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Sexualized Violence

Most people assume sexualized violence is rape or sexual assault, but it includes many other forms of violence and encompasses all forms of unwanted sexual contact. Sexualized violence is an overarching term used to describe any violence, physical or psychological, carried out through sexual means or by targeting sexuality.

Common Myths FAQ Impact of Sexualized Violence

If you think you or someone you know has been sexually assaulted, call the confidential 24-hour crisis and information line for more information 250-383-3232.

At VSAC we work from the following framework:

• Sexualized violence is never justifiable.

• Sexualized violence is an act of power and control that is expressed in a sexual way. It is not limited to sexual assault (i.e. unwanted sexual contact), but includes cultural norms of gender roles and expectations where anyone who steps outside of the “gender boxes” of men and women, that is to say people who do not conform to gender stereotypes are potentially subject to violence.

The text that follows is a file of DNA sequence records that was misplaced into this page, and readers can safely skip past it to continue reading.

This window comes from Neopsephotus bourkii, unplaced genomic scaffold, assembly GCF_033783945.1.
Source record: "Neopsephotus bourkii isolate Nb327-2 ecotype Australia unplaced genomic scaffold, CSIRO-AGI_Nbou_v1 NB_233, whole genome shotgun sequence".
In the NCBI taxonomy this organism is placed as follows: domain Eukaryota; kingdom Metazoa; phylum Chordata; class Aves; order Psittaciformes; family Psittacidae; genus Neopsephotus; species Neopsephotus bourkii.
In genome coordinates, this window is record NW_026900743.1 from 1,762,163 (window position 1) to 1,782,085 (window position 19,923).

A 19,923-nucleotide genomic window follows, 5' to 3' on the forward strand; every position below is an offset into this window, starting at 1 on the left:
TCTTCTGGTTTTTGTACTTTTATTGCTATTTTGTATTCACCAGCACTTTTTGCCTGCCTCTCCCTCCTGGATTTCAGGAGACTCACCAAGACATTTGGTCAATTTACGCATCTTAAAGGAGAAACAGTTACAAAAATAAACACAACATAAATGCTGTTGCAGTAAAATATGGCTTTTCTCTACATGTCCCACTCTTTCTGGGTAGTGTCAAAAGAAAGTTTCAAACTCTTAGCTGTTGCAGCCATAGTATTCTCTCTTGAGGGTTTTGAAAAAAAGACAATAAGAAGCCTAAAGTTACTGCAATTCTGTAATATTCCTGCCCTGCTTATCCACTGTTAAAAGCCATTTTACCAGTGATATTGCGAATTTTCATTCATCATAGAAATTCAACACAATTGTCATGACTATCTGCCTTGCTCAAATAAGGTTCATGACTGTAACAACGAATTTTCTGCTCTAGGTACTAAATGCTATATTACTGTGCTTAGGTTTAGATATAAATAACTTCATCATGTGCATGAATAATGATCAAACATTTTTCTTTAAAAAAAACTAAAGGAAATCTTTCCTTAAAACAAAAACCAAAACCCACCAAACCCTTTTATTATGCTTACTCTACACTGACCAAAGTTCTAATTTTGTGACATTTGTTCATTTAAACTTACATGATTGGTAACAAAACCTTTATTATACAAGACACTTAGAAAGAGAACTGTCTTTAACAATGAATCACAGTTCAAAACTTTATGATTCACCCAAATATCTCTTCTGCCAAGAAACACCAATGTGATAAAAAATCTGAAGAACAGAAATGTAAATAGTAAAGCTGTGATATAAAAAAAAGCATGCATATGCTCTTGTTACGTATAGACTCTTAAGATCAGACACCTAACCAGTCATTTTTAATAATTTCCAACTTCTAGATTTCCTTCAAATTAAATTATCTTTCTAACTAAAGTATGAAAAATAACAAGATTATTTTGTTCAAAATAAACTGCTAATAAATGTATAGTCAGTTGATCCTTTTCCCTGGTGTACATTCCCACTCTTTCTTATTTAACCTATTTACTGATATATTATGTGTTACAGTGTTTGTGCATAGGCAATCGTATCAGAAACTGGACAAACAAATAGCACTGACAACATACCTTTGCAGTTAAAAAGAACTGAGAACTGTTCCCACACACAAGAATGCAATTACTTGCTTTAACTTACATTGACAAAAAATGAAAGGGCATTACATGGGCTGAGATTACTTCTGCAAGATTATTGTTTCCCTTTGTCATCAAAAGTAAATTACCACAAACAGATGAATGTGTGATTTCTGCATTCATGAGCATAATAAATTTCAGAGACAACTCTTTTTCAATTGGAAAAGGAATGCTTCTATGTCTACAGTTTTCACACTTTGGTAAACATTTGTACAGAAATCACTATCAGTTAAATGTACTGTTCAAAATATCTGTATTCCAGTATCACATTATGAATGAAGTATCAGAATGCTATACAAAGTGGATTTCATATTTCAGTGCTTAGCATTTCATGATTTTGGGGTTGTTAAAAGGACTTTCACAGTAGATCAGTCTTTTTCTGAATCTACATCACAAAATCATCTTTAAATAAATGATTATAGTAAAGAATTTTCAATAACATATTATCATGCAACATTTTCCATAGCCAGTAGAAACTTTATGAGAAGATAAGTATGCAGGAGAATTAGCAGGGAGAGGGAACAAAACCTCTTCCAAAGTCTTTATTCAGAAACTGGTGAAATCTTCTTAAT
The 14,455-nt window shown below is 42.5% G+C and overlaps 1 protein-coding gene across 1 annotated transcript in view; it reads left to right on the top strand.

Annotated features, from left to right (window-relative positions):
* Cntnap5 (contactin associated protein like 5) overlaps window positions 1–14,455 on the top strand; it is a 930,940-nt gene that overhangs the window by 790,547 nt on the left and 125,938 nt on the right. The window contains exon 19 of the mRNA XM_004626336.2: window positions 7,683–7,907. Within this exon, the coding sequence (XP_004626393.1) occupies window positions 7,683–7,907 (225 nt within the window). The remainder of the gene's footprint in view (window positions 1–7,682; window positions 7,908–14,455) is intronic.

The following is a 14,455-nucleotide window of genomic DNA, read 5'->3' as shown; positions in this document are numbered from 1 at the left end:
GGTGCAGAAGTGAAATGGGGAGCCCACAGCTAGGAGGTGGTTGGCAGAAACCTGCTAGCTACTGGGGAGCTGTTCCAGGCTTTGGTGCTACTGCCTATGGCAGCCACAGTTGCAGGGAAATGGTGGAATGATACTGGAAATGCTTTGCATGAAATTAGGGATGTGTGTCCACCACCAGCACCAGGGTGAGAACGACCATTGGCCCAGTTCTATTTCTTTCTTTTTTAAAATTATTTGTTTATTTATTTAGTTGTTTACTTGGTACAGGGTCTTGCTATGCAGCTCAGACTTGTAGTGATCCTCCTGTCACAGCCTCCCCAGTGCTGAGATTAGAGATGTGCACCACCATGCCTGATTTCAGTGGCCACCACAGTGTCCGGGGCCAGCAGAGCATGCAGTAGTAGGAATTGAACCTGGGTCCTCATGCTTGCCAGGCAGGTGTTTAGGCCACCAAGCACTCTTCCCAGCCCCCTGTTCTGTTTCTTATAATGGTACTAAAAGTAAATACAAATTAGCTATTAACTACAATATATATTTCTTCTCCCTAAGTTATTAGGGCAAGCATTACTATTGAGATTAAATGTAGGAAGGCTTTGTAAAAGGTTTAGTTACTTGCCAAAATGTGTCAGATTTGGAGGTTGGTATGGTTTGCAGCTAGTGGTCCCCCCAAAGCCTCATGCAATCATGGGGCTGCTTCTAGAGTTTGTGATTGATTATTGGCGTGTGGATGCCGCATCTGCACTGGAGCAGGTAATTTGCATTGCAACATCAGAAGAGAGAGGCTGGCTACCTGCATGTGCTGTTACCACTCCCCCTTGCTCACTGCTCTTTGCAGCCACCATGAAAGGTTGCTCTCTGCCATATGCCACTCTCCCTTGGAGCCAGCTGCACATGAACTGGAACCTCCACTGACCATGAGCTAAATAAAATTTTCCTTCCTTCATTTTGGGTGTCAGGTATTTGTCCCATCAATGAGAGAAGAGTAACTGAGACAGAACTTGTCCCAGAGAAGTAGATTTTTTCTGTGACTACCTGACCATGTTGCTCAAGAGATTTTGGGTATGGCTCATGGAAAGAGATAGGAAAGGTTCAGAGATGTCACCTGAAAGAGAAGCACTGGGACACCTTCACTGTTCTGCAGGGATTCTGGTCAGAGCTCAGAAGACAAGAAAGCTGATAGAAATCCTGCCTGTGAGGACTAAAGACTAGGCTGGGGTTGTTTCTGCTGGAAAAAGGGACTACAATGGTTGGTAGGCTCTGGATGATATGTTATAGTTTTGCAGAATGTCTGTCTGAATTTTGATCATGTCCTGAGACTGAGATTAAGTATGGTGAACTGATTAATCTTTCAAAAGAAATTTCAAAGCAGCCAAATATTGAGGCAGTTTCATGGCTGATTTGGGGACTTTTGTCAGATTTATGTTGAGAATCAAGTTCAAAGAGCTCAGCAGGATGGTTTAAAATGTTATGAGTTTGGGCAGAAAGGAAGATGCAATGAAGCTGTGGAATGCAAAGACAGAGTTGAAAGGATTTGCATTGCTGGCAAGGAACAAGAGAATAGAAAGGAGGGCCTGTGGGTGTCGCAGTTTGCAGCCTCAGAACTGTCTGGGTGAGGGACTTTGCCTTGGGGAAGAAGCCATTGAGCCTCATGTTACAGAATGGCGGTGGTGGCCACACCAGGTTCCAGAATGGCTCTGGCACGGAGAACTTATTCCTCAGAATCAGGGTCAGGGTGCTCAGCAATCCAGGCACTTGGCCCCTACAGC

• Sexualized violence affects all women and trans individuals whether or not they have been victimized because of social expectations of gender. Fear of sexualized violence is a crucial factor in the development and behaviour of women, girls, and trans people.

• Men’s violence against women, children, and trans people happens because our society has created and tolerates power imbalances and socialization processes that devalue and victimize these groups of people. In addition to sexism, we acknowledge the effects of discrimination in our society based on (but not limited to) race, ethnicity, age, gender, religion, class, sexual orientation, and physical and mental abilities. People (particularly women, trans women and other trans people) who experience multiple or intersecting inequities (e.g. racism, classism, homophobia…) are often targeted to a greater extent for sexualized violence. This is because society devalues and dehumanizes people who do not fit into dominant norms (white, man-identified, middle class, heterosexual, abled, etc.).

• Working toward the elimination of sexualized violence means recognizing and addressing the layered ways multiple forms of violence are being perpetuated in our society.

• Supporting survivors of sexualized violence to heal requires us to acknowledge that people have multiple identities and experiences of oppression that shape the way they experience and respond to sexualized violence as individuals and communities.